Time runs out for ancient hillfort as new £118m bridge over the Tay draws near

Broxy Kennels, which stands over the river just north of the city, is believed to have been used from at least since the Bronze Age, which began in Scotland around 4,500 years ago.

Now, the hillfort will soon disappear from the landscape as construction on the new Cross Tay Link Road gets underway this summer.

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An artist’ impression of the £118m bridge that will be built over the River Tay north of Perth. PIC: Contributed.

The bridge will cross the river just north of the Inveralmond Roundabout with a four-mile stretch of road to link the A94 and the A9 just north of Scone

The route has been designed to reduce congestion and pollution in Perth City Center with archaeologists now working to retrieve as much information as possible from the hillfort before it goes.

Sophie Nicol, of the Perth and Kinross Heritage Trust and curator with the Cross Tay Link Road, said Broxy Kennels remained “unusual” given it was not nationally protected as a scheduled monument.

Ms Nicol said: “It’s an unusual monument. It may not be nationally protected but to my mind it is as important as any other hillfort and it needs to be treated as such.

Archaeologists survey Broxy Kennels, an ancient hillfort just north of Perth, which will be largely demolished to make way for the new bridge. ICP: PKHT.

“The bulk of the hillfort is coming out. Rarely do you get the opportunity to do a really, really good excavation of a hillfort. They are not excavated at this level very often. They are not under development very often.”

Ms Nicol said the general area was “dense” in history, from the Prehistoric period right through to the Medieval era.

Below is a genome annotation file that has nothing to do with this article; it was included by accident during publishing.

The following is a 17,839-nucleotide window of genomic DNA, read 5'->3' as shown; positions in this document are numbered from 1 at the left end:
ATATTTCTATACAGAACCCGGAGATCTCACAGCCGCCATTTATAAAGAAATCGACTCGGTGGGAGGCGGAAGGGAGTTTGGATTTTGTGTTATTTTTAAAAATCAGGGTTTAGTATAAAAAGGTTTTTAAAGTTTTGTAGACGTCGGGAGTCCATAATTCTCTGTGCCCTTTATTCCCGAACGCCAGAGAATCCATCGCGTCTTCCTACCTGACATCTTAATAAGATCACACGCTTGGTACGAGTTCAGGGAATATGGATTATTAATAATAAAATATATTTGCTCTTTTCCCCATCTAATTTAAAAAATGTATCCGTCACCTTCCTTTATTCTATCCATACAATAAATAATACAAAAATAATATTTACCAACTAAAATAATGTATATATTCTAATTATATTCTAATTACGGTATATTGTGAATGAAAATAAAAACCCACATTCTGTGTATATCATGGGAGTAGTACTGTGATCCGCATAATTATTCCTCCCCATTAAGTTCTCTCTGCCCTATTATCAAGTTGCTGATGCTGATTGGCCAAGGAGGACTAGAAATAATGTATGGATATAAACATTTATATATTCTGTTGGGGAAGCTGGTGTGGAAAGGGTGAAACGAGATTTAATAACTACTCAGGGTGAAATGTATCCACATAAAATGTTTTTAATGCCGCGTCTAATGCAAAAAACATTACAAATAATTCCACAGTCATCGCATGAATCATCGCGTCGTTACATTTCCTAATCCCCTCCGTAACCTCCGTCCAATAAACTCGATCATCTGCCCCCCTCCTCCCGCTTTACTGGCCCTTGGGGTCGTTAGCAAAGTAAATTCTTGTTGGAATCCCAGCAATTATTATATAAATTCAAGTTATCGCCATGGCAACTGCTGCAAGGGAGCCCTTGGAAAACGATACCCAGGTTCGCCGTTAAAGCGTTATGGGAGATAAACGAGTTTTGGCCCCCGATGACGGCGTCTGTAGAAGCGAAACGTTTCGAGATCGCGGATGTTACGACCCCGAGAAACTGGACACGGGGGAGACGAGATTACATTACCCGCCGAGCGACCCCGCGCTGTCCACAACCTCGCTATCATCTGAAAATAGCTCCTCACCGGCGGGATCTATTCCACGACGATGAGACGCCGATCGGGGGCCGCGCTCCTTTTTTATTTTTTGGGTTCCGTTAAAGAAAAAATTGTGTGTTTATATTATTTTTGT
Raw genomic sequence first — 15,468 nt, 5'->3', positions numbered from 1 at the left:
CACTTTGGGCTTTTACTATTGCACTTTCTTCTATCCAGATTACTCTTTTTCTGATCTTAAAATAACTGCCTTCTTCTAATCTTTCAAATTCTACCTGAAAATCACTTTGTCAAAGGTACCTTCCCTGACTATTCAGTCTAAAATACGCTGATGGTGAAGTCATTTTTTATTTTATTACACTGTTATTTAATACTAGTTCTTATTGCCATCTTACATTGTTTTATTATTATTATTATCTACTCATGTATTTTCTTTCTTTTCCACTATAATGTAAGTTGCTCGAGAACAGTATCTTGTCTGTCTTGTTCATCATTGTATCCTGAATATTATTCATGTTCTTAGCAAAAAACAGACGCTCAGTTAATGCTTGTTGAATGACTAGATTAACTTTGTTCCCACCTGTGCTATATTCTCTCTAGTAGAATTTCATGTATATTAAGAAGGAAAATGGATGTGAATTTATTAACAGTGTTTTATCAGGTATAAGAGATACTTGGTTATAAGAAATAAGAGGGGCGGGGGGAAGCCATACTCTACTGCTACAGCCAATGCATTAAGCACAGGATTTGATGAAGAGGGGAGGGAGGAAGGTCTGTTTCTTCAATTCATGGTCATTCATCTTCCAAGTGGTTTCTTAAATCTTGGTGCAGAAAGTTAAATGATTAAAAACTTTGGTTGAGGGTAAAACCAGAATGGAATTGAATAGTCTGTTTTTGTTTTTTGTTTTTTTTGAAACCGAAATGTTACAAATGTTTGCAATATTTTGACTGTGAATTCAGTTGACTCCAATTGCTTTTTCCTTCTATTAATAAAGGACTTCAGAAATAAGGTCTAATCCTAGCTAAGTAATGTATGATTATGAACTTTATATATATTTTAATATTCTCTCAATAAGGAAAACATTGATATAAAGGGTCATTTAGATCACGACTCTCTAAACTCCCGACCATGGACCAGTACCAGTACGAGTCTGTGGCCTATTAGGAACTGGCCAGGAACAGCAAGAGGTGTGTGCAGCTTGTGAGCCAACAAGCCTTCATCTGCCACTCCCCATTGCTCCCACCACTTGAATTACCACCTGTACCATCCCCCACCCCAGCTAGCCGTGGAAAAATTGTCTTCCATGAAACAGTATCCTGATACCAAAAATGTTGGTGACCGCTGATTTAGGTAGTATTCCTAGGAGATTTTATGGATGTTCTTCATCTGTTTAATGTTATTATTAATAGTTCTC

She added: “Historically, the river has been a really important part of settlement and power, from the transportation of goods to keeping an eye on what people were doing. The River Tay was massively important.”

The location for the bridge was chosen to avoid the known archaeology, including the Gold Castle prehistoric settlement to the east of the river in Strathtay to the Grassy Walls Roman Camp near Old Scone, she added.

But as time runs out for Broxy Kennels, archaeologists are moving in to create a full record of life there. Burnt cereal grains found in an underground storage chamber – or souterrain – are believed to date form the Late Bronze Age to early Iron Age, with pottery sherds also coming from the same period.

Ms Nicol added: “We are looking at potentially multiple phases of occupation. We will be trying to establish the first settlement there and how it developed over time.”

GUARD Archeology has been contracted to excavate the site with a number of archeology students from the University of Highlands and Islands to assist. The bridge is being developed by BAM Nuttall which has “really taken the excavation on board,” Ms Nicol said.

Major Bronze Age finds have been found in the Perth area over time. In 2006, PKHT excavated and recovered a Late Bronze Age logboat from the Tay estuary near the city. A number of Bronze Age swords have also been found in the water. The prestigious weapons were possibly deposited in the river as offerings to the gods.

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George Holan

George Holan is chief editor at Plainsmen Post and has articles published in many notable publications in the last decade.

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